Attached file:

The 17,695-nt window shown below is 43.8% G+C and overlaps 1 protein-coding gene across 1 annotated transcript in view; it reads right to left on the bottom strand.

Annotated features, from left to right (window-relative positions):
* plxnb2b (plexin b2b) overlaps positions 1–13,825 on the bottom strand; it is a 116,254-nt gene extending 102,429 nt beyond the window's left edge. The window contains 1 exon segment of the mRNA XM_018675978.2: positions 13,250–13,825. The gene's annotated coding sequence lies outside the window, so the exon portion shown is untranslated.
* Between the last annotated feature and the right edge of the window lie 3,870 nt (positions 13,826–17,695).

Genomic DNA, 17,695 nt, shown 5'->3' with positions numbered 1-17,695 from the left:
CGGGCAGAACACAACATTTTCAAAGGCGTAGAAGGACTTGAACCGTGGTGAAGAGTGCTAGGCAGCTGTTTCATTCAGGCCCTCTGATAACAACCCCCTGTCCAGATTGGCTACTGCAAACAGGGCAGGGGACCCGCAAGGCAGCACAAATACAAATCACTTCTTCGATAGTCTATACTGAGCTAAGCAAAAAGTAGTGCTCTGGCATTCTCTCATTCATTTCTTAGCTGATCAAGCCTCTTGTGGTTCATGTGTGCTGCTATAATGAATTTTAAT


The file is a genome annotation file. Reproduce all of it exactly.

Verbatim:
The 17,695-nt window shown below is 43.8% G+C and overlaps 1 protein-coding gene across 1 annotated transcript in view; it reads right to left on the bottom strand.

Annotated features, from left to right (window-relative positions):
* plxnb2b (plexin b2b) overlaps positions 1–13,825 on the bottom strand; it is a 116,254-nt gene extending 102,429 nt beyond the window's left edge. The window contains 1 exon segment of the mRNA XM_018675978.2: positions 13,250–13,825. The gene's annotated coding sequence lies outside the window, so the exon portion shown is untranslated.
* Between the last annotated feature and the right edge of the window lie 3,870 nt (positions 13,826–17,695).

Genomic DNA, 17,695 nt, shown 5'->3' with positions numbered 1-17,695 from the left:
CGGGCAGAACACAACATTTTCAAAGGCGTAGAAGGACTTGAACCGTGGTGAAGAGTGCTAGGCAGCTGTTTCATTCAGGCCCTCTGATAACAACCCCCTGTCCAGATTGGCTACTGCAAACAGGGCAGGGGACCCGCAAGGCAGCACAAATACAAATCACTTCTTCGATAGTCTATACTGAGCTAAGCAAAAAGTAGTGCTCTGGCATTCTCTCATTCATTTCTTAGCTGATCAAGCCTCTTGTGGTTCATGTGTGCTGCTATAATGAATTTTAAT